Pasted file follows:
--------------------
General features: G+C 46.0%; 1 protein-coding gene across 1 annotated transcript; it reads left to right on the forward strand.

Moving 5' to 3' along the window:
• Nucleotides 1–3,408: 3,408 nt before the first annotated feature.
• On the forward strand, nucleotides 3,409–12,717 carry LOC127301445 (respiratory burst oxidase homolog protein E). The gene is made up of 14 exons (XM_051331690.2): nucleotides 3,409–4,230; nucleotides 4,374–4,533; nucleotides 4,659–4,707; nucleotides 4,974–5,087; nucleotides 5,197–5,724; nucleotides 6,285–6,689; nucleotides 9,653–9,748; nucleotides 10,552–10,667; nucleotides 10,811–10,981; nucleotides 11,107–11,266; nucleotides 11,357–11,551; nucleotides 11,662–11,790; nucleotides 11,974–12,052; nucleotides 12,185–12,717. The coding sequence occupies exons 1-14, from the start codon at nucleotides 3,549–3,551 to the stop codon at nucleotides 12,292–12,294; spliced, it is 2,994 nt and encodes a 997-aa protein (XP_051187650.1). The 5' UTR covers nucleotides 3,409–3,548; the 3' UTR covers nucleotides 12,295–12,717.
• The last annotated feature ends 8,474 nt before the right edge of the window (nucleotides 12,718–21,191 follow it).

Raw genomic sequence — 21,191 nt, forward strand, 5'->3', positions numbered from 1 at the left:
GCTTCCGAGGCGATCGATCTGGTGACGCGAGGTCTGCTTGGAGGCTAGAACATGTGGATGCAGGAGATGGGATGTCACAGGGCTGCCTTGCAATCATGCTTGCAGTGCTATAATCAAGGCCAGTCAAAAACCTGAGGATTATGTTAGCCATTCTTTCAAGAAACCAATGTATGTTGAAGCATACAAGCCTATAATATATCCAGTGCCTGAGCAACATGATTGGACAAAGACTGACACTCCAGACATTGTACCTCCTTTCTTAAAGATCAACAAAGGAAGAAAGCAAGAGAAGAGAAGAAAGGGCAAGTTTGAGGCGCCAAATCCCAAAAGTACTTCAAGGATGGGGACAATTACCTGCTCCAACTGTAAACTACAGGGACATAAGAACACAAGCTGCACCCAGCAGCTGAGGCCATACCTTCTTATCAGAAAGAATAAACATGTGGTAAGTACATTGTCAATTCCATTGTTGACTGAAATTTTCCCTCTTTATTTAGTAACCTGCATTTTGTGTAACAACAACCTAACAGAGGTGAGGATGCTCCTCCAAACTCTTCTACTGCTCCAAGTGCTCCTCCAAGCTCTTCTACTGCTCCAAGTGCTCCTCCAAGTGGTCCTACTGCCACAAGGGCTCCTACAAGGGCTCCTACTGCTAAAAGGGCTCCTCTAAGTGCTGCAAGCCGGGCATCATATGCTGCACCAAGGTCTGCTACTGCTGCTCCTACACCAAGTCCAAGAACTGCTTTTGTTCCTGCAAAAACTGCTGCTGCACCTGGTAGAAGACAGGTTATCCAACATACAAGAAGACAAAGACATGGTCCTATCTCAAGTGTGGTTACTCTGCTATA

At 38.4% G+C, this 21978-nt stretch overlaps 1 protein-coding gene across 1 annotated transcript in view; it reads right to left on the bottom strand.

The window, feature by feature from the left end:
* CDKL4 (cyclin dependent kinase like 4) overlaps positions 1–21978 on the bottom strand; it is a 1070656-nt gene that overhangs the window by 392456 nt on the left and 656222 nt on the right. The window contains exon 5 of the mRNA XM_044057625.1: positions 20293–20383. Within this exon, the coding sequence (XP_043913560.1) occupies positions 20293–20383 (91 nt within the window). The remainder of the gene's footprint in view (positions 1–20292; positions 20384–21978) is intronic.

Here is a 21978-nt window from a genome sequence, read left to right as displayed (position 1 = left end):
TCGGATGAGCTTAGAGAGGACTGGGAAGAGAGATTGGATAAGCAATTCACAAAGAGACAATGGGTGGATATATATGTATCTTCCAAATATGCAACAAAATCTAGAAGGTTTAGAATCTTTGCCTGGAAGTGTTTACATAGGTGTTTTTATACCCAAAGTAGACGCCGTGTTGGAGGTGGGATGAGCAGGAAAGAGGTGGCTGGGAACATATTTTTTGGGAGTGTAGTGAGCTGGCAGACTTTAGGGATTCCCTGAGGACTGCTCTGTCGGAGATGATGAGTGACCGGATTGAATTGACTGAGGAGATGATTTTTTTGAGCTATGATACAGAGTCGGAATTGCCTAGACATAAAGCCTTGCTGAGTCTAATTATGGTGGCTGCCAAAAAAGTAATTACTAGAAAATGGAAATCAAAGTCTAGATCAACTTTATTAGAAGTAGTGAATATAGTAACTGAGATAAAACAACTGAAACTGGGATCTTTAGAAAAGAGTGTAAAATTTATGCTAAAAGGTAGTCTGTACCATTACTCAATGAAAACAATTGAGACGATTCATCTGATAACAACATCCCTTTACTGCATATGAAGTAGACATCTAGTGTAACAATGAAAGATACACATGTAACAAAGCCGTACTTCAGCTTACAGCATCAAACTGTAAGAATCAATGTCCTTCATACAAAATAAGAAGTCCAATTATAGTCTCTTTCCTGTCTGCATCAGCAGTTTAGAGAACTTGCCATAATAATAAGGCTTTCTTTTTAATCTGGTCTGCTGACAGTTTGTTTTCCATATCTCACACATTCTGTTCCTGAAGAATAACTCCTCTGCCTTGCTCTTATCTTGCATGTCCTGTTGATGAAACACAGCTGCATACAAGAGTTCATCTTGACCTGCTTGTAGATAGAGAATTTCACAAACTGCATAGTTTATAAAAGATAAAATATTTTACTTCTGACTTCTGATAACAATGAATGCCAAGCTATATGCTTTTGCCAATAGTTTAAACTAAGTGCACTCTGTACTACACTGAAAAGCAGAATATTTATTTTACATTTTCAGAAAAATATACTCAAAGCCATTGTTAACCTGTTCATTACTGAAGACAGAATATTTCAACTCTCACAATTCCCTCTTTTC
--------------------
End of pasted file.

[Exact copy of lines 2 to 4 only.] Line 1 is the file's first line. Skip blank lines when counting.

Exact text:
Moving 5' to 3' along the window:
• Nucleotides 1–3,408: 3,408 nt before the first annotated feature.
• On the forward strand, nucleotides 3,409–12,717 carry LOC127301445 (respiratory burst oxidase homolog protein E). The gene is made up of 14 exons (XM_051331690.2): nucleotides 3,409–4,230; nucleotides 4,374–4,533; nucleotides 4,659–4,707; nucleotides 4,974–5,087; nucleotides 5,197–5,724; nucleotides 6,285–6,689; nucleotides 9,653–9,748; nucleotides 10,552–10,667; nucleotides 10,811–10,981; nucleotides 11,107–11,266; nucleotides 11,357–11,551; nucleotides 11,662–11,790; nucleotides 11,974–12,052; nucleotides 12,185–12,717. The coding sequence occupies exons 1-14, from the start codon at nucleotides 3,549–3,551 to the stop codon at nucleotides 12,292–12,294; spliced, it is 2,994 nt and encodes a 997-aa protein (XP_051187650.1). The 5' UTR covers nucleotides 3,409–3,548; the 3' UTR covers nucleotides 12,295–12,717.